Trevally are under-rated
  |  First Published: December 2004

Trevally have traditionally been considered a Winter fish but in my experience they are much more prolific and bigger in Spring and early Summer.

They are great to catch and very under-rated as an eating fish. Cooked properly (rare), they are as good as any of the best pelagics and are most similar to their close relatives, king fish. Eaten raw, they are sensational and in Japan are among the highest rating for sashimi.

Trevally generally like deep, clean water and can be found well upstream during dry conditions. I’ve seen them caught as far up as Roseville bridge in Middle Harbour and Cockatoo Island in the main Harbour. The upstream fish are big but they are usually on their own and not found in the large schools common in the lower reaches. They are mostly taken as a welcome by-catch of bream fishing

Further down on the lower Harbour they are widespread and are found around the channels, headlands, boat moorings and deep holes. At night and at dusk and dawn they will move into shallower regions. Sow and Pigs is a classic ‘dark’ spot as are the shallows around Balmoral and Washaway Beach.

Unlike most fish, trevs are not so fussy about fresh bait and, in fact, Ive found they have a preference for baits like salted mackerel, day-old pilchard fillets and slightly iffy prawns over live nippers or bloodworms. Maybe it’s a symptom of the competitiveness created by living in large schools.

Use heaps of berley and fish your baits as lightly weighted as possible. A light 3kg threadline outfit works the best as it allows you to fish with the bail open and allow a natural drift down the trail.

Don’t rush hooked fish as you will be using small hooks (No 4 VMC baitholders, for instance) and they have soft mouths with a strong possibility of tearing if you go nuts.

Occasionally you will see trevs feeding on top, at which time they can be caught by flicking small 10g Raiders or tiny soft plastic stickbaits at them.

Sometimes they will follow under surface-feeding salmon and you can pick them off by letting a small chrome slice fall through the salmon and bringing it back with a jigging retrieve.


Harbour fishing is primed to go nuts but is being held back by slightly unseasonably cool water (down to 19.5° at times) and unstable weather patterns. There’s lots of baitfish and surface fish like kings, salmon and tailor in the lower Harbour so it’s ready to happen when the right conditions occur.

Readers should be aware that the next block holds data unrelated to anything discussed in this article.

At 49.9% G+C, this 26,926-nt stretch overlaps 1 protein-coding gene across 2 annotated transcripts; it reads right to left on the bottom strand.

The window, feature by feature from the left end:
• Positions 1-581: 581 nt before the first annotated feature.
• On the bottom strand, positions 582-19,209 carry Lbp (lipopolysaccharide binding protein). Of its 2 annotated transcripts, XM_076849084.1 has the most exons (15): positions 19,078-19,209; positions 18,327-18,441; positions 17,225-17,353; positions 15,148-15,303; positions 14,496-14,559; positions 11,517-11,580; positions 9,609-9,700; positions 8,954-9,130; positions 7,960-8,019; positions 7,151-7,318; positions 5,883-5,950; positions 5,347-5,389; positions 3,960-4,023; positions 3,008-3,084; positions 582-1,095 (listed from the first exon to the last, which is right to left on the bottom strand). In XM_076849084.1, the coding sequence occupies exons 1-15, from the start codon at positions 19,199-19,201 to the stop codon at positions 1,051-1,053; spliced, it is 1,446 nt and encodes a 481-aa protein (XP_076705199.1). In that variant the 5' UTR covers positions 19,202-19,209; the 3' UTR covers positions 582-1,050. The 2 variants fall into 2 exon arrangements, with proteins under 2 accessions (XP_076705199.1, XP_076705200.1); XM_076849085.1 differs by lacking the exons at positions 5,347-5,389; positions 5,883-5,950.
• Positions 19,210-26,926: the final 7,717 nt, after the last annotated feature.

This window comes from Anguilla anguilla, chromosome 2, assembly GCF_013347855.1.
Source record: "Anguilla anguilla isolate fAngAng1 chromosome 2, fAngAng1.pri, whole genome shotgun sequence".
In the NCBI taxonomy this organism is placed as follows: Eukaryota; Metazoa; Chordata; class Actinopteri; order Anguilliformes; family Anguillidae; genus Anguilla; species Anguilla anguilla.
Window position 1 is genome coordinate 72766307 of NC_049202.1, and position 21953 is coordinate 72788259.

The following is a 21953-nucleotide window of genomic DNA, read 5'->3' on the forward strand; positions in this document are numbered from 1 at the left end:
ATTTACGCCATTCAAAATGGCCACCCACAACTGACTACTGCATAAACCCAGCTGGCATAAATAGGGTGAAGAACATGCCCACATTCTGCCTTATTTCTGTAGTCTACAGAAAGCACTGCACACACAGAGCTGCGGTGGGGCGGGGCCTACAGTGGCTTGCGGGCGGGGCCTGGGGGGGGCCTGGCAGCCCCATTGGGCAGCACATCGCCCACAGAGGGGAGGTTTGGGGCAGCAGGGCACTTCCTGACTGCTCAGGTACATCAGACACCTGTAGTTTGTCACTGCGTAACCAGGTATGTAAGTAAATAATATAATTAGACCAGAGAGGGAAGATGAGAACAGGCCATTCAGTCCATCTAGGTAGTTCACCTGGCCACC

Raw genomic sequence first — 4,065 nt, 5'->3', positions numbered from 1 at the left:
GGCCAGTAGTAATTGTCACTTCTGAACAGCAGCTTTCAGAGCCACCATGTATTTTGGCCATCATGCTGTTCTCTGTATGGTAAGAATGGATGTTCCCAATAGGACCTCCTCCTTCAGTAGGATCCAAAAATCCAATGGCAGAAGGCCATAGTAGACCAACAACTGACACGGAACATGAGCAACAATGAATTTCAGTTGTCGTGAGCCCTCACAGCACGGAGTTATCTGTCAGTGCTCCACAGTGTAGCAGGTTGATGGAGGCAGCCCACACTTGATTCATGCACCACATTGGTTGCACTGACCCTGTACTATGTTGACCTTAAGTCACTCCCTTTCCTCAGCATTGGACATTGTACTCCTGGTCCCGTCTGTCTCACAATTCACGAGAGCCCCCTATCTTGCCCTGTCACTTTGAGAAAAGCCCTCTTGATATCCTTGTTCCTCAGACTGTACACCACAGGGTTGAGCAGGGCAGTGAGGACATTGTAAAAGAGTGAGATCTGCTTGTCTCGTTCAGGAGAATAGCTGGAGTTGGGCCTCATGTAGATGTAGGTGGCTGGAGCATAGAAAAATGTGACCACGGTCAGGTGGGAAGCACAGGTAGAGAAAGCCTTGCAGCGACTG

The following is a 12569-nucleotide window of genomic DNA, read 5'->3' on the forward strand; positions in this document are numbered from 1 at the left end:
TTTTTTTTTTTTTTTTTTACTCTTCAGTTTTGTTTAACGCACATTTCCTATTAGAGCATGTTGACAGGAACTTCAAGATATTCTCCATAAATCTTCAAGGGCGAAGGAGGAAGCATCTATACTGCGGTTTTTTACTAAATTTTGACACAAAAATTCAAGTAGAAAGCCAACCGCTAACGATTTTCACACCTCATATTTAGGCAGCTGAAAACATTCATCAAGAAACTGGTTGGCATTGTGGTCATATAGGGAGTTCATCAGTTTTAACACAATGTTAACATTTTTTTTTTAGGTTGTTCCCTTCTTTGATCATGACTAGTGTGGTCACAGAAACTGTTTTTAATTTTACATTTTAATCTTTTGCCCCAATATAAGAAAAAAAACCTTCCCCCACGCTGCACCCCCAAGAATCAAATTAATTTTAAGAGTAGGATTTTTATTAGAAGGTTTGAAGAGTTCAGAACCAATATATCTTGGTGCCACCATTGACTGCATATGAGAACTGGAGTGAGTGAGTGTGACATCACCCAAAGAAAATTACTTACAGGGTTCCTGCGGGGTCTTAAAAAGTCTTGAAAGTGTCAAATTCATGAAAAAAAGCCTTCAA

If things follow traditional patterns, by the time you read this the weather will be more stable, the water warmer, the big Christmas tides will have settled down and the bonito will have joined the salmon, kings and tailor on top. Traditionally January fires for surface action.

Rose, Rushcutters and Double bays have tailor, salmon and kingfish and you will find kings and tailor over at Clifton Gardens. They are taking trolled Storm Thunderstik minnows or cast split-tail minnow soft plastics.

Small metal lures like 10g Raiders retrieved fast through the schools will work well, too. To find the fish look for the seagulls or the churning surface water.

Sow and Pigs Reef is producing some nice blackfish on fresh cabbage fished under a float. Fish back onto the reef on a run-out tide and use plenty of berley of chopped weed and sand mixed together.

Luderick are generally considered a Winter fish, which is true of the river-run fish, but the lower Harbour luderick are big, bronzed ocean fish and continue to bite right through Summer

Upstream, Middle Harbour is producing some excellent bream on lures along the rocky shores and around the bridge pylons. Pete Clarke took a whopping 47cm fish near Roseville on a small Rattle Grub. If lures aren't your thing, try baits of skirt steak or chicken gut.

Kingfish up to 80cm have been caught throughout Middle Harbour. Prime spots are Seaforth and The Spit and the best bait is fresh squid. Squid can be caught around Bradleys Head and Clifton Gardens on small orange jigs.

Early season squid are traditionally small and hard to catch so keep the jigs small and work them slow and deep.

There have been some good flathead among the moorings at Balmoral and North Harbour. You can catch them by using live mullet, drifting with prawns or whitebait or jigging soft plastic lures along the bottom.

Best spots to cast are in the shadows of the moored boats.


Silver trevally are a year-round Harbour favourite these days.


Kingfish should be hitting their straps at the water warms up and the baitfish get active.


Tailor seem to hang with the salmon and kingfish, although you’ll find more tailor around rocky washes.

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